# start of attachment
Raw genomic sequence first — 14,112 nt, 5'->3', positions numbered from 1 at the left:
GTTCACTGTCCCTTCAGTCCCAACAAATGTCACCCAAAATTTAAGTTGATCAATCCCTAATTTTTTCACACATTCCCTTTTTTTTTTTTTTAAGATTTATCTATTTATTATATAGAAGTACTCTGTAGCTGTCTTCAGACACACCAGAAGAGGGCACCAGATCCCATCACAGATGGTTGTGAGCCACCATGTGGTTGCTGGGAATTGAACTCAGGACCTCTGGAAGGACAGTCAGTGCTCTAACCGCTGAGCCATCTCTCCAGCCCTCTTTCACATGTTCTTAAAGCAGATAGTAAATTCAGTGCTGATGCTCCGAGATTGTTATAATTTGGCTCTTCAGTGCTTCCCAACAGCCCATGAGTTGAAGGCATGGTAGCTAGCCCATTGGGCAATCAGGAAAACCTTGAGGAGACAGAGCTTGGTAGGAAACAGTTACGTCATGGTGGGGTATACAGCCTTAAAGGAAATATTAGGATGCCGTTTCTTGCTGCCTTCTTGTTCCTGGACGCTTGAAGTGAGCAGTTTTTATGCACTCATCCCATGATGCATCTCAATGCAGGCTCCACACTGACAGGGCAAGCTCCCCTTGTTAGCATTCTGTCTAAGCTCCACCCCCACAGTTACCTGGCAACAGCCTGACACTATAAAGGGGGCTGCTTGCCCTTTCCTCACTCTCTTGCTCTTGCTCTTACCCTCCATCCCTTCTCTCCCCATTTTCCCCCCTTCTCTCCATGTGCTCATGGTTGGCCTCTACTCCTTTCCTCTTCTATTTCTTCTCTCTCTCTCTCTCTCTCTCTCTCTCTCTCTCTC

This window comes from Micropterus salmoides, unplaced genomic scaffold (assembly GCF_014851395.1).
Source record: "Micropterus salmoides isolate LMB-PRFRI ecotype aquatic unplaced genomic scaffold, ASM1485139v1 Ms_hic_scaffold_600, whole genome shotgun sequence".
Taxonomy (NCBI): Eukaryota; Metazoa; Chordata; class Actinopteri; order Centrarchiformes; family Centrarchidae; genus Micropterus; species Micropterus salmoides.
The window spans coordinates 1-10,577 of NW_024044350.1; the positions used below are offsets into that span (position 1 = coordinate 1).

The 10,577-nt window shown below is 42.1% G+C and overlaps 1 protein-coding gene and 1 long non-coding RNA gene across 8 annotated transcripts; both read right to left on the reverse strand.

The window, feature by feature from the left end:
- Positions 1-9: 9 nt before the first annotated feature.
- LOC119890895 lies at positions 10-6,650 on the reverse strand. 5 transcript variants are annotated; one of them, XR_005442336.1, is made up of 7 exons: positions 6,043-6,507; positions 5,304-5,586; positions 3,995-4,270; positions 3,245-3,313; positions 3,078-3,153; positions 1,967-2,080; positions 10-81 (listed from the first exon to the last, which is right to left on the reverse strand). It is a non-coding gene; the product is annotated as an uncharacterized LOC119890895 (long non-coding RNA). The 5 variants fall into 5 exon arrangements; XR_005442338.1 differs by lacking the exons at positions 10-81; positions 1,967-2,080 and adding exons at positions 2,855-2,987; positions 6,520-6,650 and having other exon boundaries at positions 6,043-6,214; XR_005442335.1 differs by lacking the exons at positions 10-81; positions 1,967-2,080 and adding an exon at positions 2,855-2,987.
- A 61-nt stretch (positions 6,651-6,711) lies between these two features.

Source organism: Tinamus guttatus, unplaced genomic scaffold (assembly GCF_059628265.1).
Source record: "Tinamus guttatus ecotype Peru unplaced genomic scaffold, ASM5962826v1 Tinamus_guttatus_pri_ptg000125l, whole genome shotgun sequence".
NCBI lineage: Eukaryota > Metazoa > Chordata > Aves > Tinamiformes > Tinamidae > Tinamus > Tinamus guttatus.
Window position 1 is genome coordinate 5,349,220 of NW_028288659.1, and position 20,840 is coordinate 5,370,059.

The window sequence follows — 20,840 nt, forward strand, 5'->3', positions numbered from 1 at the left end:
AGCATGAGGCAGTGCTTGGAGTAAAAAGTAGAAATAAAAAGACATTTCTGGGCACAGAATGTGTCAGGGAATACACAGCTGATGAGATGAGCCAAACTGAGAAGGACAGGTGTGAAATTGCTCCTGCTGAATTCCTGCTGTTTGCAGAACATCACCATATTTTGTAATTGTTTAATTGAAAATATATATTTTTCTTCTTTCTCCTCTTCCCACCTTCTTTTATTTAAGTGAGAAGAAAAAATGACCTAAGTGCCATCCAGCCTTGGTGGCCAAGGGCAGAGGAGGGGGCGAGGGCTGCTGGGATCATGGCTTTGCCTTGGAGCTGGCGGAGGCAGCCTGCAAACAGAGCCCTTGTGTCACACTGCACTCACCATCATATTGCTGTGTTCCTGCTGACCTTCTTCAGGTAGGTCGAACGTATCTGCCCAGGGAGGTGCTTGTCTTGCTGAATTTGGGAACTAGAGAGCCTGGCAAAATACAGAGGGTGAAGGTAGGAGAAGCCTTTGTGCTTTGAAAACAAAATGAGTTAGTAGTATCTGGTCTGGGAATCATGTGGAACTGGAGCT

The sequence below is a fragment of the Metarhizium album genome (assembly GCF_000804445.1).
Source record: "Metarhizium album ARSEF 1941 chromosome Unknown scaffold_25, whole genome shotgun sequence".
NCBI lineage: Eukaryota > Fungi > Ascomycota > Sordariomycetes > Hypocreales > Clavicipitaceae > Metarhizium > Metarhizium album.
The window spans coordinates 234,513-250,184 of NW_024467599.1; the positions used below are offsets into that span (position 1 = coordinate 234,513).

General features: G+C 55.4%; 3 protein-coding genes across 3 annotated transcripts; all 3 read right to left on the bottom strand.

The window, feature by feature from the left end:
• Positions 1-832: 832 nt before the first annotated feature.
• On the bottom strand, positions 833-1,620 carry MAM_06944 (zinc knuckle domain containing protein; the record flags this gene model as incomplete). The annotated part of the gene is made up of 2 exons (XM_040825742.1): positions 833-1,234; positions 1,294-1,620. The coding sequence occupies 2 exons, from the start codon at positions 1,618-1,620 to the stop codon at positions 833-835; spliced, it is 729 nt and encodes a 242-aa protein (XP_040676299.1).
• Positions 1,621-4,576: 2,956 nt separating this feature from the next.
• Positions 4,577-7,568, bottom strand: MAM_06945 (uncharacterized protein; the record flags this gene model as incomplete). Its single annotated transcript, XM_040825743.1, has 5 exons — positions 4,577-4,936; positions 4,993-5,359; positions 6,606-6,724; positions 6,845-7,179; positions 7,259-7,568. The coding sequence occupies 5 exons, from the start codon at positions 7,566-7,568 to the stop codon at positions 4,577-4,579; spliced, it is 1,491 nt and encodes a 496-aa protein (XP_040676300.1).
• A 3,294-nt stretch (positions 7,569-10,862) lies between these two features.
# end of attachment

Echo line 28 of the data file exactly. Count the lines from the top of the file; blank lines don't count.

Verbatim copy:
• A 3,294-nt stretch (positions 7,569-10,862) lies between these two features.